Business leaders’ seminar

By on 28 January, 2014


For a number of years, the spatial information industry in Australia and New Zealand has shown a high level of maturity. There are substantial technical skills available across most major product suites, a growing and mature focus on spatial data management and infrastructure, an appreciation of the organisational issues which impact spatial data management and a higher level of understanding of the multi-disciplinary role that spatial information plays in many large projects.

This maturity means that many user organisations are now on their third or fourth iteration of GIS as they continue to want more from their software. And as this maturity continues, many are questioning why they remain with a “turnkey vendor” who may have previously provided all of the GIS software, the back-end database software, the front-end web or light client software, the mobile software and the integration software.

While single-source suppliers have traditionally been considered to be the “holy grail” in the belief that a single vendor will provide more integrated solutions, more overall focus, less risk and a higher level of accountability to the customer, this rarely occurs. Sadly, the single-source supply contract often results in mediocre solutions, price gouging and poor service, as evidenced by the continued 30+% product churn in the GIS industry as customers continue to seek better products, better service and lower pricing.

This churn is also exacerbated by more and more specific targeted and niche spatial products becoming available to focus on solving specific problems rather than trying to be “everything to everybody” across a corporation. These niche products, often based on open source and developed by small companies who are “light on their feet”, are proving popular to provide “single point solutions” based on generic database structures. Some of these solutions succeed and prosper, but many more fall by the wayside. Nevertheless, there are a number of innovative and exciting products now targeting the spatial industry with many now gaining footholds in traditional GIS sites. But beware, there are risks to these types of solutions and these risks need to be recognised and managed.

In addition, and because the user community has matured to this high level, users are now demanding that they have more control over their product mix and so that they can make more use of innovative solutions. “Best of breed” product mix is not a new concept, but is becoming more popular with the GIS and broader asset / property market, particularly as more and more sites embrace “end to end” integration often using mobile solutions to ensure that business data is captured “at the pointy end” of the business process rather than being entered into a spreadsheet (or worse still, written on a form) for processing and duplication to a number of other corporate systems back at the office.

This then puts the focus more clearly on the need to have better definition of the “business process” so that innovative technology, as and when available, can be applied to these processes to enable real changes to be made to drive efficiencies. CEO’s and business managers are under continual pressure to reduce staff, increase efficiency / productively and reduce turn-around / decision time to ensure that the business prospers in these highly competitive times. Never is this more apparent than in government where politicians from all sides currently strive to reduce waste and increase efficiency while trying to make better decisions and to be more responsive to the public. “A tough ask”, you might say, but innovative (technology) solutions should be able to produce real benefits otherwise one may well ask “what is the point?” and “why should we spend all this money on IT and GIS?”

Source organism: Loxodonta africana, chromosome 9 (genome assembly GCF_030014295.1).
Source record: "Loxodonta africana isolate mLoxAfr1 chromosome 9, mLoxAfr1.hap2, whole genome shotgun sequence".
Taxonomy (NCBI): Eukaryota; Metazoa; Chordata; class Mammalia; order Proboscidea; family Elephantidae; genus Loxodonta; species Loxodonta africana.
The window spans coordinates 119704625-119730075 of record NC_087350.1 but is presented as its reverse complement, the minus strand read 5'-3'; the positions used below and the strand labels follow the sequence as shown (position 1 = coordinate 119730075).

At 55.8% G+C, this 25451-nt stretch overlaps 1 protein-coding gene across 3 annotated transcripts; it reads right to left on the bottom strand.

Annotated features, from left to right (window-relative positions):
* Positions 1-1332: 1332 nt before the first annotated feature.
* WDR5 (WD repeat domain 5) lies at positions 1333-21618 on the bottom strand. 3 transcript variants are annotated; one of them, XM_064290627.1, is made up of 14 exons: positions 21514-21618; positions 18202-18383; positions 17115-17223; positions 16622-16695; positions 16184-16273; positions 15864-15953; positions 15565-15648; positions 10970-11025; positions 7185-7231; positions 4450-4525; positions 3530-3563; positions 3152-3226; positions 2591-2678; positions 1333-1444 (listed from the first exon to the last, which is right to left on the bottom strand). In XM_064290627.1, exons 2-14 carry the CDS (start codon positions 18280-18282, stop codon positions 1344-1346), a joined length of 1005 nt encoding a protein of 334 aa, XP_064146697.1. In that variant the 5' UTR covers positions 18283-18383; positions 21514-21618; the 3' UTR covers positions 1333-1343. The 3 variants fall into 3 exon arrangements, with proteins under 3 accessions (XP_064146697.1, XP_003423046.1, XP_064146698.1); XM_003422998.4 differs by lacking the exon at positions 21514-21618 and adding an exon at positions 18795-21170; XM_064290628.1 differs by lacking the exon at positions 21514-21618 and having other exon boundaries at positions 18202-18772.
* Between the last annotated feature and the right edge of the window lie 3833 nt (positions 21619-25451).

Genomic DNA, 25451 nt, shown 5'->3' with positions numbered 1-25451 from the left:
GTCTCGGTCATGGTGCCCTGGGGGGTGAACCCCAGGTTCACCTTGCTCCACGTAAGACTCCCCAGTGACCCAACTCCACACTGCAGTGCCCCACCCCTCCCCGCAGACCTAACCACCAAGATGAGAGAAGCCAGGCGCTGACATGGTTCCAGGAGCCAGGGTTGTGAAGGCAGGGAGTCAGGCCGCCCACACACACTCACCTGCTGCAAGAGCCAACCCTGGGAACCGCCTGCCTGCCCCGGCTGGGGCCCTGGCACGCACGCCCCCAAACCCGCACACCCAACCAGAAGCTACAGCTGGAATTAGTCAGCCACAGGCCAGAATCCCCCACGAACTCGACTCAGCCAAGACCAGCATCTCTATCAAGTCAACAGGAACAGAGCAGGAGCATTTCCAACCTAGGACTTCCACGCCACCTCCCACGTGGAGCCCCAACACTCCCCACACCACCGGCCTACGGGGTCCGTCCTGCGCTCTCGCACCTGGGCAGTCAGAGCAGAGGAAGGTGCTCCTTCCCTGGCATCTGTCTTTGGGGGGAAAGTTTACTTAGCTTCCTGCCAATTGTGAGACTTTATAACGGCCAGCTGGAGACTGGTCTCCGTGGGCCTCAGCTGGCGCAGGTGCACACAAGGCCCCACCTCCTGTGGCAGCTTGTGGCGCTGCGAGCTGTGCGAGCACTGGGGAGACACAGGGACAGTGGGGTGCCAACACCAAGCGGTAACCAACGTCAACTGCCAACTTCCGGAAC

So the “de-coupling” of vendors to provide a “best of breed approach” has started and can further provide a catalyst to seed innovative solutions across a number of major organisations using GIS. Where will this lead? Will some of the more “traditional” vendors become innovative and responsive in the process, or will they wither on the vine and go the way of ICL or IBM by the end of this decade? It will be interesting to observe these changes as they unfold.

But as part of the plan to make these innovative changes happen, it is important that the “boring bits” are done properly so that the necessary funds can be made available to proceed. And for a technologist these “boring bits” often include the need to develop a winning and robust Business Case which includes a believable and measurable Return on Investment (ROI) set of calculations, because this is what the CEO looks at and this is what the CEO will make the decision on, not whether a specific technology solution looks “really exciting”.

So the question that a CEO will generally ask is “why should we spend a large amount of money on what may be ‘toys for the boys’ or will this investment produce real business productivity gains that will return the cost many times over?” In any long-term and viable business, these are important questions, and to ensure that the technology meets the business requirements, these questions must be answered.


This guest post was written by Bruce Douglas, Director of Corporate GIS.

To address a number of these issues, Bruce will be hosting a Business Leadership Seminar on Tuesday 18th March at the Sydney Masonic Centre for end-user organisations only. Vendors and solution resellers / consultants will not be permitted.

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